The state of Florida and The Walt Disney Company are reportedly very close to resolving a political dispute that unfolded this year.
The Financial Times reported that Florida and its lawmakers are working on a plan to reverse a measure that would deny Disney the right to let private government operate around its theme parks.
The move could resolve the fallout from the “Don’t Say Gay” controversy that dragged the entertainment giant into the culture wars.
In April, the Florida legislature voted to dissolve Disney’s 55-year-old special tax district after a public spat between Gov. Ron DeSantis and then-CEO Bob Chapek.
The conflict between Florida and Disney
The conflict was over a new state law that prohibits discussion of LGBTQ issues in classrooms.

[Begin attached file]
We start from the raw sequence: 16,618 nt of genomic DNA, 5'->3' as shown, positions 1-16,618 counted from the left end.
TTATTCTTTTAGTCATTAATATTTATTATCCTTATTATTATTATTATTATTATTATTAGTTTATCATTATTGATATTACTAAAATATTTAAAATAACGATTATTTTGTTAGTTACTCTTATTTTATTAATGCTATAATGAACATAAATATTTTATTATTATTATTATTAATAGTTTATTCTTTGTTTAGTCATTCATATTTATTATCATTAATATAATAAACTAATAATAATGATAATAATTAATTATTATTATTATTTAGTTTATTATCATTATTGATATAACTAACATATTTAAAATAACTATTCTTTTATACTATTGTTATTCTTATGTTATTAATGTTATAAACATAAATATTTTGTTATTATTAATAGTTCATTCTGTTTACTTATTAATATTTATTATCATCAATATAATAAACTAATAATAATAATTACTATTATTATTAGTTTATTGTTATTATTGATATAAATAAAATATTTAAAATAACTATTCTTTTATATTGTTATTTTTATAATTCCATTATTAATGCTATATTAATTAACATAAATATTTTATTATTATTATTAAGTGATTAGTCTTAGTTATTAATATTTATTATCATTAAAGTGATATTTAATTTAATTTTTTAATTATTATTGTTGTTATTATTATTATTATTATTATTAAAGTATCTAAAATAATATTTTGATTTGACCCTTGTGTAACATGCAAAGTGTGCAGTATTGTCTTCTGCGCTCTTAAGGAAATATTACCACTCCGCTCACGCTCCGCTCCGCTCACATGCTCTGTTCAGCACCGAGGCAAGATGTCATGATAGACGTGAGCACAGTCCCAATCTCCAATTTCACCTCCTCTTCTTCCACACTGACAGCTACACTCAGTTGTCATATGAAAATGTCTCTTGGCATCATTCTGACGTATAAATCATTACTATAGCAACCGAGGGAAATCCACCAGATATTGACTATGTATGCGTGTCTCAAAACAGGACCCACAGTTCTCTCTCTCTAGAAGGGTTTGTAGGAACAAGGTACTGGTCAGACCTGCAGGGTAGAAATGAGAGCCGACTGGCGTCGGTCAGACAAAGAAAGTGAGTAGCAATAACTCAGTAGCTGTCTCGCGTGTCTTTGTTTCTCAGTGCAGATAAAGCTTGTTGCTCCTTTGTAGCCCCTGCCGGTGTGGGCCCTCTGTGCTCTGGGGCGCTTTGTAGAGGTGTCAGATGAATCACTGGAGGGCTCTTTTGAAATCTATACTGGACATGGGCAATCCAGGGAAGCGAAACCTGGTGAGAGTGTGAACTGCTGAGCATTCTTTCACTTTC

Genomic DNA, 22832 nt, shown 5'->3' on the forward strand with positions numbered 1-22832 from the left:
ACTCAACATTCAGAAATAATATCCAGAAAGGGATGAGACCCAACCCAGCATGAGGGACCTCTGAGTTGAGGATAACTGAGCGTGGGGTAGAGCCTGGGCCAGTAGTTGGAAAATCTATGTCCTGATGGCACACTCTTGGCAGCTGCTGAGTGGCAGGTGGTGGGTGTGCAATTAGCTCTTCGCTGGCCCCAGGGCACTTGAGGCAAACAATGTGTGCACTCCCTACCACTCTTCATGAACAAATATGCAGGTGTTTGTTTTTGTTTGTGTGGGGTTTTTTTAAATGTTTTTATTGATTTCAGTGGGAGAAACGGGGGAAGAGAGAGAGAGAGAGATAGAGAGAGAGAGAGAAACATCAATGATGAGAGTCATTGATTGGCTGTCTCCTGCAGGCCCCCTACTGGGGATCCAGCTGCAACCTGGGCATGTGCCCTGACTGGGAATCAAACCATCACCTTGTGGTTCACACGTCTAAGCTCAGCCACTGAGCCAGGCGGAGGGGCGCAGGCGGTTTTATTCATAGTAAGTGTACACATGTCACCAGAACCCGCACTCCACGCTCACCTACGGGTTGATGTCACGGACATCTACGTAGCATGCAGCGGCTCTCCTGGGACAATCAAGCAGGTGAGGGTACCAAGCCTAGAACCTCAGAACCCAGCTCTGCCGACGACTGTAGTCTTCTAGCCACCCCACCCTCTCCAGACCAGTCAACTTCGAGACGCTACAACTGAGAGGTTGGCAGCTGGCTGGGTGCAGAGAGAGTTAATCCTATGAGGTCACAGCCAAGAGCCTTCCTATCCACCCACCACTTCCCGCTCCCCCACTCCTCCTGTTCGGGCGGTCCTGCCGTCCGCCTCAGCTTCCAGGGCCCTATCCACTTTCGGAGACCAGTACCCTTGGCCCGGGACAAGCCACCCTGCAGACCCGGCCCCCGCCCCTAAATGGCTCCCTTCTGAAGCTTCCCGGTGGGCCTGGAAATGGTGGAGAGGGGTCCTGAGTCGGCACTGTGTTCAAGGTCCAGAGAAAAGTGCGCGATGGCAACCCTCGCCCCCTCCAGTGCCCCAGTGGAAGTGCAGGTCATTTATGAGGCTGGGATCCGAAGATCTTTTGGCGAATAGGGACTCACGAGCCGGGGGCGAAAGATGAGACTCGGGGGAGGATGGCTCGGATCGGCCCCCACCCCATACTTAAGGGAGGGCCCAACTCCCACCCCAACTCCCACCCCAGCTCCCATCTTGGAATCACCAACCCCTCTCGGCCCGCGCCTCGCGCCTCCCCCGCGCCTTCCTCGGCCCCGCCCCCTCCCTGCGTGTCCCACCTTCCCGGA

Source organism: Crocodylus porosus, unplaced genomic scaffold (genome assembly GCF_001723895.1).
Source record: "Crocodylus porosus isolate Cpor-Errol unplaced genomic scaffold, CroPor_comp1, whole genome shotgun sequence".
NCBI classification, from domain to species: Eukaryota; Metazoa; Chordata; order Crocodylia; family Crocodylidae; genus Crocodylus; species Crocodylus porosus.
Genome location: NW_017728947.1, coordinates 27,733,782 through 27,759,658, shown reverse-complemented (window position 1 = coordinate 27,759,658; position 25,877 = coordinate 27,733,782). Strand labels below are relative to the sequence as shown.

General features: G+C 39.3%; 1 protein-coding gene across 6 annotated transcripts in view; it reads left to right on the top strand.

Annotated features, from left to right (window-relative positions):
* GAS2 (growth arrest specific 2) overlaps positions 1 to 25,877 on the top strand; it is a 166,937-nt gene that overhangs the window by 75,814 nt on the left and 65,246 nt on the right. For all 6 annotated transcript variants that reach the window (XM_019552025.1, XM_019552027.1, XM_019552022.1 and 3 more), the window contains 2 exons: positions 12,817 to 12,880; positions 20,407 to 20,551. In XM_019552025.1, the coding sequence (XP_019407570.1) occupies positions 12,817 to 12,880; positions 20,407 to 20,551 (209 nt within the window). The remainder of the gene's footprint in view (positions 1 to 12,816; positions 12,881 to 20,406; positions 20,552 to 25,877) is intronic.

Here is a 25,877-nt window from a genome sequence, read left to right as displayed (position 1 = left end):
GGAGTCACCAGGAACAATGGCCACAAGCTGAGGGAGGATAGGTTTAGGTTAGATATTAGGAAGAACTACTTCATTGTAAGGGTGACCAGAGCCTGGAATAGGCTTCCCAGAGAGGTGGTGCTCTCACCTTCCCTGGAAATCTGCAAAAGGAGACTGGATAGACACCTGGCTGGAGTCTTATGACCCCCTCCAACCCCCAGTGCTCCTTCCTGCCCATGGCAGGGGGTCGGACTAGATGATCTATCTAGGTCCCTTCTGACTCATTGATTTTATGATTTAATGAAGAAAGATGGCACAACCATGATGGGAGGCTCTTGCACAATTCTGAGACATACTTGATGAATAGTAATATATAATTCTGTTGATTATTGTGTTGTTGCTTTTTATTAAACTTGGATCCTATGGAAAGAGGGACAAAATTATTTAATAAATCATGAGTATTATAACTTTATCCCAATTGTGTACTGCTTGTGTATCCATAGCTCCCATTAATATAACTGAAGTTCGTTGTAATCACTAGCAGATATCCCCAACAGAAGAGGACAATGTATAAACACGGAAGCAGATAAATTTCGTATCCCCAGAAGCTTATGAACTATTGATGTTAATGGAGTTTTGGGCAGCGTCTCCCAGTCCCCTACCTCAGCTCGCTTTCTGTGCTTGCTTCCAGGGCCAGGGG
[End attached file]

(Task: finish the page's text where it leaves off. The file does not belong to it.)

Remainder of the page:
Chapek resigned from the role last month with the return of former CEO Bob Iger, and Iger’s return is believed to help pave the way for a resolution.
That district allows Disney to levy its own taxes to cover the cost of supplying water, electricity, roads and fire services in an area known as the Reedy Creek Improvement District.
A settlement would allow Disney to largely maintain the agreement with some modifications.
Tax officials and lawmakers have warned that the dissolution of Disney’s private government risks placing a huge financial burden on taxpayers and potentially shifting billions of dollars of debt burden onto the state.
Since his return to Disney, Iger has refrained from criticizing Florida over a bill that, when introduced in February, he warned would “put vulnerable LGBTQ youth at risk.”